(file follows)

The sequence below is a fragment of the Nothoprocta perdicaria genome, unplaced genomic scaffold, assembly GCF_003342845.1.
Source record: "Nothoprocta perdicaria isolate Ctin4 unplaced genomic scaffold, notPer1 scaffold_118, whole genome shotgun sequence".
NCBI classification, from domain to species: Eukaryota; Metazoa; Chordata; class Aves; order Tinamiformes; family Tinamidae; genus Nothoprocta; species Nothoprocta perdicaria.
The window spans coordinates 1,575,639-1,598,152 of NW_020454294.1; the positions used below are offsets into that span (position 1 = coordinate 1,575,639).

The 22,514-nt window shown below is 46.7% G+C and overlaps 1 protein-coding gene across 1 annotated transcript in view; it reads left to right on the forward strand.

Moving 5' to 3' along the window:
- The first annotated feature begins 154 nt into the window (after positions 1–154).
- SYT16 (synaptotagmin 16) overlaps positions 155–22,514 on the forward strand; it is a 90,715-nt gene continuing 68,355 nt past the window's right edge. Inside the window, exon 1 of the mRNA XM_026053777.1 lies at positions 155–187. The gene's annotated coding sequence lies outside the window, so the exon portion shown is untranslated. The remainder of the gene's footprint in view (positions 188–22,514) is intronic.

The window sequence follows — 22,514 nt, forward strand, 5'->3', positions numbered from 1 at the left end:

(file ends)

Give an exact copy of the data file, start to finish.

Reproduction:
The sequence below is a fragment of the Nothoprocta perdicaria genome, unplaced genomic scaffold, assembly GCF_003342845.1.
Source record: "Nothoprocta perdicaria isolate Ctin4 unplaced genomic scaffold, notPer1 scaffold_118, whole genome shotgun sequence".
NCBI classification, from domain to species: Eukaryota; Metazoa; Chordata; class Aves; order Tinamiformes; family Tinamidae; genus Nothoprocta; species Nothoprocta perdicaria.
The window spans coordinates 1,575,639-1,598,152 of NW_020454294.1; the positions used below are offsets into that span (position 1 = coordinate 1,575,639).

The 22,514-nt window shown below is 46.7% G+C and overlaps 1 protein-coding gene across 1 annotated transcript in view; it reads left to right on the forward strand.

Moving 5' to 3' along the window:
- The first annotated feature begins 154 nt into the window (after positions 1–154).
- SYT16 (synaptotagmin 16) overlaps positions 155–22,514 on the forward strand; it is a 90,715-nt gene continuing 68,355 nt past the window's right edge. Inside the window, exon 1 of the mRNA XM_026053777.1 lies at positions 155–187. The gene's annotated coding sequence lies outside the window, so the exon portion shown is untranslated. The remainder of the gene's footprint in view (positions 188–22,514) is intronic.

The window sequence follows — 22,514 nt, forward strand, 5'->3', positions numbered from 1 at the left end: